Belsize Road is a major road in NW6, parallel to the railway.
The character of local new housing began to change after 1851, with westward expansion along roads parallel with the railway and at the western end around Abbey Road
and its side-roads.
The east-west roads were Boundary Road
and Belsize Road, where 41 houses were built in 1851-2, some by Robert Yeo.
Close-packed middle-class housing in Belsize Road was virtually complete by 1866, though in 1871-2 five more houses were built. Belsize Road was occupied by ’skilled workers and similar’.
The estate shared in the flat-building of the 1930s decade. The first major project was the building of 14 blocks by A. Clarke on the south side of Belsize Road from 1932 to 1936.
There was extensive rebuilding after 1945, mostly for local authority housing. The whole area suffered war damage and houses were dilapidated through tenementation and neglect. About 1955 the Communist party described the Belsize Road area as overcrowded, with damp and crumbling houses; there were said to be 2,372 people in 369 houses.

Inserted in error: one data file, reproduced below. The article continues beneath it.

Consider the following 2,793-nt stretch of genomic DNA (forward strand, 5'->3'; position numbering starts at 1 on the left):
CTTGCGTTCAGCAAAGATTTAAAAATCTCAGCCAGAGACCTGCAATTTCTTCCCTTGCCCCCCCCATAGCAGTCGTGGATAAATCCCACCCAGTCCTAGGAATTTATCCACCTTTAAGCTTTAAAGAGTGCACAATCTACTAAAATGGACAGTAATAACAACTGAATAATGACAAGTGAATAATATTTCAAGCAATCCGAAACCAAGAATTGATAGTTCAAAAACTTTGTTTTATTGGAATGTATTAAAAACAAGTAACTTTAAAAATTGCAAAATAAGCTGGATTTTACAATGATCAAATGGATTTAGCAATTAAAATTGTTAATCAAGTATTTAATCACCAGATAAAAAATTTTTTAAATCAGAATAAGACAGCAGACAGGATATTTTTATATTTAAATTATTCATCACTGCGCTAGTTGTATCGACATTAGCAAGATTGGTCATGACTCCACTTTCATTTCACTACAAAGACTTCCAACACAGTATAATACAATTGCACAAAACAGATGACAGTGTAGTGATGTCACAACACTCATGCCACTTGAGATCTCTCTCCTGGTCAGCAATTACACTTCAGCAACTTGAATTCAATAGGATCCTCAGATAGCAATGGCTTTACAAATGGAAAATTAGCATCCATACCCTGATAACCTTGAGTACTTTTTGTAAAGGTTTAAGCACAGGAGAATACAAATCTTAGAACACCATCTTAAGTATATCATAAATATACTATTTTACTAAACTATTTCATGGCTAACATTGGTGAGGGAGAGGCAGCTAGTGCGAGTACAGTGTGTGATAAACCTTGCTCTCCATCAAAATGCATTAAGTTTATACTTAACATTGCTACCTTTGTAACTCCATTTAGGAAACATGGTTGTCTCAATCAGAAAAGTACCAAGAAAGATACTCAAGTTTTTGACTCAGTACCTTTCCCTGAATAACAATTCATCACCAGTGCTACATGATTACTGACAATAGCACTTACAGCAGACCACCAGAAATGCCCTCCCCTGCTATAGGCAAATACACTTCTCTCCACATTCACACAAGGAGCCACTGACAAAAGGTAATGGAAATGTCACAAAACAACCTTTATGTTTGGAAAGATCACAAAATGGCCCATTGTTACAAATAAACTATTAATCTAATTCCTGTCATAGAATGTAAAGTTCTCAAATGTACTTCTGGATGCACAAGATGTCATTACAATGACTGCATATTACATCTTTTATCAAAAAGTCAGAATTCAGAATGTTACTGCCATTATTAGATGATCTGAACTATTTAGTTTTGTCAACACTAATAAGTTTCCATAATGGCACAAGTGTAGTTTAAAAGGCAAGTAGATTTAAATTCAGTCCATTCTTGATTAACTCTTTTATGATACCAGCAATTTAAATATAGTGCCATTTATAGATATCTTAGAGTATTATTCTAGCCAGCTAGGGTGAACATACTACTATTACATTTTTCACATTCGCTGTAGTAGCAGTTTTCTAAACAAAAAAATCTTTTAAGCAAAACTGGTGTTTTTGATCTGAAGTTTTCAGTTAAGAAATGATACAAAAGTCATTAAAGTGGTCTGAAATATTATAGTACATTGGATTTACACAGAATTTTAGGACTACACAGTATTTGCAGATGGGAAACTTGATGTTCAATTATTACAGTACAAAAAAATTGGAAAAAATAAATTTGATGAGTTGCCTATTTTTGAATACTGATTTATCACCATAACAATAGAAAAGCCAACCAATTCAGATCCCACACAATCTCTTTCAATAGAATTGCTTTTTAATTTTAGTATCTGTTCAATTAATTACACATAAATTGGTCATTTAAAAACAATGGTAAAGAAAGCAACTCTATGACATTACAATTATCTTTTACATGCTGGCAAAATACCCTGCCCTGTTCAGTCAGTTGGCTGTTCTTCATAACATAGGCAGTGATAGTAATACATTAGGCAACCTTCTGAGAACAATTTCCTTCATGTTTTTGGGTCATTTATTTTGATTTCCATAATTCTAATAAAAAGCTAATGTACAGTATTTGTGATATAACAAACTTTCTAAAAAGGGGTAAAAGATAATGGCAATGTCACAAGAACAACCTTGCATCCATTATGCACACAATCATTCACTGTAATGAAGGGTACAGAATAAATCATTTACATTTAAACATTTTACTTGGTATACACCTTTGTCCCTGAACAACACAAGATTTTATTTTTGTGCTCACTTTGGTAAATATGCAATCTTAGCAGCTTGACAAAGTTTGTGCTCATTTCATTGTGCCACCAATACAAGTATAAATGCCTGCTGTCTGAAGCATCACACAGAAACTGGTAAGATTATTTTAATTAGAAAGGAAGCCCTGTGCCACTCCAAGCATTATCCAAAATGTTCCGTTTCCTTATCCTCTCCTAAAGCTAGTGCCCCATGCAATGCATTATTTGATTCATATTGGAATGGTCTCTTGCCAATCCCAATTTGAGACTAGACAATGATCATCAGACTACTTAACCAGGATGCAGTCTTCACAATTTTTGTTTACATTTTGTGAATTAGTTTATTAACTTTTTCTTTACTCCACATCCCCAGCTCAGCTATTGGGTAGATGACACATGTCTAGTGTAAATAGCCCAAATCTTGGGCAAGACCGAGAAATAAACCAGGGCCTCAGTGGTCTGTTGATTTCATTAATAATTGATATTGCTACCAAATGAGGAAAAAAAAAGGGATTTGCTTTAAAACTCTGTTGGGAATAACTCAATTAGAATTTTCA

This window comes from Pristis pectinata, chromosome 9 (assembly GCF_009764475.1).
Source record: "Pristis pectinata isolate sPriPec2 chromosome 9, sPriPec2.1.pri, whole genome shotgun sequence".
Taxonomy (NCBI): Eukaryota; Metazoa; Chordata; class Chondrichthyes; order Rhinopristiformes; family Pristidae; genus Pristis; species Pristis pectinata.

During the same period a large council estate was built on the west side of Finchley Road
, stretching from Boundary Road
northward to Belsize Road and centred on Hilgrove Road
from which it took its name.
Later phases, by the borough architect S. A. G. Cook, dated from 1970 and 1973 and included a multi-storeyed car park, shops, a community centre, and health centre in Belsize Road. Other recent construction has been of pastiche Georgian or Victorian houses in Fairfax Road
and the eastern part of Belsize Road and in Hilgrove Road
and of striking blocks of flats and offices.
Some of the mid-19th century houses remained, mainly on the better built eastern side of the estate, including most of the north side of Belsize Road.